“Oh, I was so heavy with grief that my feet seemed to slump into the ground at every step. Suddenly, with all my might I gave a wrench to the rope, and so loosed my hands, and, being much stronger than he, I pulled him right up to me, and then said, “I shall go and see my family before we are parted forever.” When he saw I had him in my power, with another oath, he said, “Well, you may go, but it will be the worse for you.”
While thus narrating his story, this noble specimen of man would falter, choke, and struggle with the grief which was yet rending his heart. Then again he would nerve himself to continue the narration.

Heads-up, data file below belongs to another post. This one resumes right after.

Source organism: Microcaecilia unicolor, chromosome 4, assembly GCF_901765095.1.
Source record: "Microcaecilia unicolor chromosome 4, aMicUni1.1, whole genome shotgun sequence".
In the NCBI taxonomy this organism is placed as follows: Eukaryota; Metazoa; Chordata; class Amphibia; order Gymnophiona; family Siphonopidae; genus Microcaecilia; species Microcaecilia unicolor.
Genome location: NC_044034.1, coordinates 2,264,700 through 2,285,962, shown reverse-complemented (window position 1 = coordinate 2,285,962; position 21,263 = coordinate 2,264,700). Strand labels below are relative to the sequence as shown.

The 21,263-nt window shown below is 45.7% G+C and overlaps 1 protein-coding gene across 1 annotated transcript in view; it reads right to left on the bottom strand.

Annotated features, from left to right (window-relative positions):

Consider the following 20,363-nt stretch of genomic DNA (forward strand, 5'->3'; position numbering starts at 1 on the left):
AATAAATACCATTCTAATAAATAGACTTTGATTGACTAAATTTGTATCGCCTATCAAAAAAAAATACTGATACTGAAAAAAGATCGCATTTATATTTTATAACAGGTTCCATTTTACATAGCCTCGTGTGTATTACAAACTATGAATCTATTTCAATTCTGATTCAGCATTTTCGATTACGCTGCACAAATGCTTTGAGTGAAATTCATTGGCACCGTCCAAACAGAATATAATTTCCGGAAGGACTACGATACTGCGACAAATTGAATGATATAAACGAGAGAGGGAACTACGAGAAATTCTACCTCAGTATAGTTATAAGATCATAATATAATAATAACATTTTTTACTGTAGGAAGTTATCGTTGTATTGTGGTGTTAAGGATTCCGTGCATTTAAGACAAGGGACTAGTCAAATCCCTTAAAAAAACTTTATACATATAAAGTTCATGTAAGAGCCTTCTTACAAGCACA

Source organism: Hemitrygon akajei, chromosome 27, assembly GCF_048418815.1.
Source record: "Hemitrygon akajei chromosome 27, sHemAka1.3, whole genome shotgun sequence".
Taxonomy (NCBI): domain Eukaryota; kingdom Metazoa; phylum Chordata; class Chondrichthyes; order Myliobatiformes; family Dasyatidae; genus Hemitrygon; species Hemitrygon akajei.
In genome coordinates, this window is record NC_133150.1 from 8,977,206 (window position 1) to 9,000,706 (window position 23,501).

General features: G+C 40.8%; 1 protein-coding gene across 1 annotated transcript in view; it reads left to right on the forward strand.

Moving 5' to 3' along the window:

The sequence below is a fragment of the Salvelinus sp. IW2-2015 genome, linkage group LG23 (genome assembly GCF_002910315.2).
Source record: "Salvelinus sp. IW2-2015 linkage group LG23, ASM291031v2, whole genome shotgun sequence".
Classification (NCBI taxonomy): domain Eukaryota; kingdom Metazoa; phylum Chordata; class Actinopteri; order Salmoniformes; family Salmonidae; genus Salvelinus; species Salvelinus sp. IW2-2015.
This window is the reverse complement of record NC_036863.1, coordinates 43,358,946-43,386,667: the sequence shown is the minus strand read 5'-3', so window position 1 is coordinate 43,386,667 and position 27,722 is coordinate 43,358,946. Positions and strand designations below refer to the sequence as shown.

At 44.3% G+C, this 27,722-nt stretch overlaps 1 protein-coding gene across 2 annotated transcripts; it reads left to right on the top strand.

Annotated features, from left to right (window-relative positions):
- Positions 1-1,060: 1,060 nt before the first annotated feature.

“Finally,” said he, “we reached the cabin of my family, and as soon as my wife saw me, with a shriek she fell upon the floor, and my poor heart seemed to break worse than before. As I was compelled to hasten, I picked up a few articles of clothing, tied them up in a bundle, and kissed my wife and boy for the last time. Oh! how my brain reeled as I turned to leave them, forever. I felt that sense of my feet sinking into the earth again, at every step, as I walked away. I was now hurried back to the coffle of slaves, and was soon bound by one of my wrists to the chain, which ran the whole length of the gang. The driver being in a hurry urged us on, to the top of our speed. My rough old shoes that I wore in the tannery soon so galled my feet that the blood ran out at every step. We reached the river that night and were taken into a tavern at the landing. We were all put up in the garret, which was made like a jail, with grated windows, for the accommodation of slave-traders.